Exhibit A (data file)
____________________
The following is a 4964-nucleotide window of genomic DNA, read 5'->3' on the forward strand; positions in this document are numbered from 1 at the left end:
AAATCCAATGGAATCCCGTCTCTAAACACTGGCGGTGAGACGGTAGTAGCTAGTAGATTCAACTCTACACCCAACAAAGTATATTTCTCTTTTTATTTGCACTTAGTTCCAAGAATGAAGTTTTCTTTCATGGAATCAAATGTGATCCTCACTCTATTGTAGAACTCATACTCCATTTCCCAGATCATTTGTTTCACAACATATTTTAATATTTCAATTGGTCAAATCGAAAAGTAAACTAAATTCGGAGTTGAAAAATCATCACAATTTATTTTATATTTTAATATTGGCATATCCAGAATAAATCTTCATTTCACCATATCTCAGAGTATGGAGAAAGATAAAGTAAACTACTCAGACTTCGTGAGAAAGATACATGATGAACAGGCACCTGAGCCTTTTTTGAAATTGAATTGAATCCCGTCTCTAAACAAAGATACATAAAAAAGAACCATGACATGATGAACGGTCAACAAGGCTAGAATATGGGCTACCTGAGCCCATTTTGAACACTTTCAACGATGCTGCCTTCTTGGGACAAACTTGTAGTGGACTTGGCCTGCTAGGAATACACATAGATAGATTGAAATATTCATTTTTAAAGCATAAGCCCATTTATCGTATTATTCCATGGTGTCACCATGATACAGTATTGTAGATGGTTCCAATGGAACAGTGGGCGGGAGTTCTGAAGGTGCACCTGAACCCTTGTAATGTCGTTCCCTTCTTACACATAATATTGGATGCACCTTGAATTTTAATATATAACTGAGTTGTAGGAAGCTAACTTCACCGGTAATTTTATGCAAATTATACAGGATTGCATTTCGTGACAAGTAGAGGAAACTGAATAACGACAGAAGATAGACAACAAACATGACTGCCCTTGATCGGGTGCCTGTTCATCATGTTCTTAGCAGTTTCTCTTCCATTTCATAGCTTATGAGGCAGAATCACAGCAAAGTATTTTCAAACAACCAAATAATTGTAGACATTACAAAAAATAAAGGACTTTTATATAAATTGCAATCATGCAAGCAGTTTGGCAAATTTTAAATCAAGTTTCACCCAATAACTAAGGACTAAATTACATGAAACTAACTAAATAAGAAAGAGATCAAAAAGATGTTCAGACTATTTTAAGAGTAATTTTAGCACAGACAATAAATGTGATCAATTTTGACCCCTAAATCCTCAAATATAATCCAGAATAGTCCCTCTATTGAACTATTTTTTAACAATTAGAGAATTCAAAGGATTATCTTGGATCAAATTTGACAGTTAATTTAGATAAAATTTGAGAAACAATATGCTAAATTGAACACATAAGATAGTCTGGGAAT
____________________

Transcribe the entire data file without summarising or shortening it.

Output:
The following is a 4964-nucleotide window of genomic DNA, read 5'->3' on the forward strand; positions in this document are numbered from 1 at the left end:
AAATCCAATGGAATCCCGTCTCTAAACACTGGCGGTGAGACGGTAGTAGCTAGTAGATTCAACTCTACACCCAACAAAGTATATTTCTCTTTTTATTTGCACTTAGTTCCAAGAATGAAGTTTTCTTTCATGGAATCAAATGTGATCCTCACTCTATTGTAGAACTCATACTCCATTTCCCAGATCATTTGTTTCACAACATATTTTAATATTTCAATTGGTCAAATCGAAAAGTAAACTAAATTCGGAGTTGAAAAATCATCACAATTTATTTTATATTTTAATATTGGCATATCCAGAATAAATCTTCATTTCACCATATCTCAGAGTATGGAGAAAGATAAAGTAAACTACTCAGACTTCGTGAGAAAGATACATGATGAACAGGCACCTGAGCCTTTTTTGAAATTGAATTGAATCCCGTCTCTAAACAAAGATACATAAAAAAGAACCATGACATGATGAACGGTCAACAAGGCTAGAATATGGGCTACCTGAGCCCATTTTGAACACTTTCAACGATGCTGCCTTCTTGGGACAAACTTGTAGTGGACTTGGCCTGCTAGGAATACACATAGATAGATTGAAATATTCATTTTTAAAGCATAAGCCCATTTATCGTATTATTCCATGGTGTCACCATGATACAGTATTGTAGATGGTTCCAATGGAACAGTGGGCGGGAGTTCTGAAGGTGCACCTGAACCCTTGTAATGTCGTTCCCTTCTTACACATAATATTGGATGCACCTTGAATTTTAATATATAACTGAGTTGTAGGAAGCTAACTTCACCGGTAATTTTATGCAAATTATACAGGATTGCATTTCGTGACAAGTAGAGGAAACTGAATAACGACAGAAGATAGACAACAAACATGACTGCCCTTGATCGGGTGCCTGTTCATCATGTTCTTAGCAGTTTCTCTTCCATTTCATAGCTTATGAGGCAGAATCACAGCAAAGTATTTTCAAACAACCAAATAATTGTAGACATTACAAAAAATAAAGGACTTTTATATAAATTGCAATCATGCAAGCAGTTTGGCAAATTTTAAATCAAGTTTCACCCAATAACTAAGGACTAAATTACATGAAACTAACTAAATAAGAAAGAGATCAAAAAGATGTTCAGACTATTTTAAGAGTAATTTTAGCACAGACAATAAATGTGATCAATTTTGACCCCTAAATCCTCAAATATAATCCAGAATAGTCCCTCTATTGAACTATTTTTTAACAATTAGAGAATTCAAAGGATTATCTTGGATCAAATTTGACAGTTAATTTAGATAAAATTTGAGAAACAATATGCTAAATTGAACACATAAGATAGTCTGGGAAT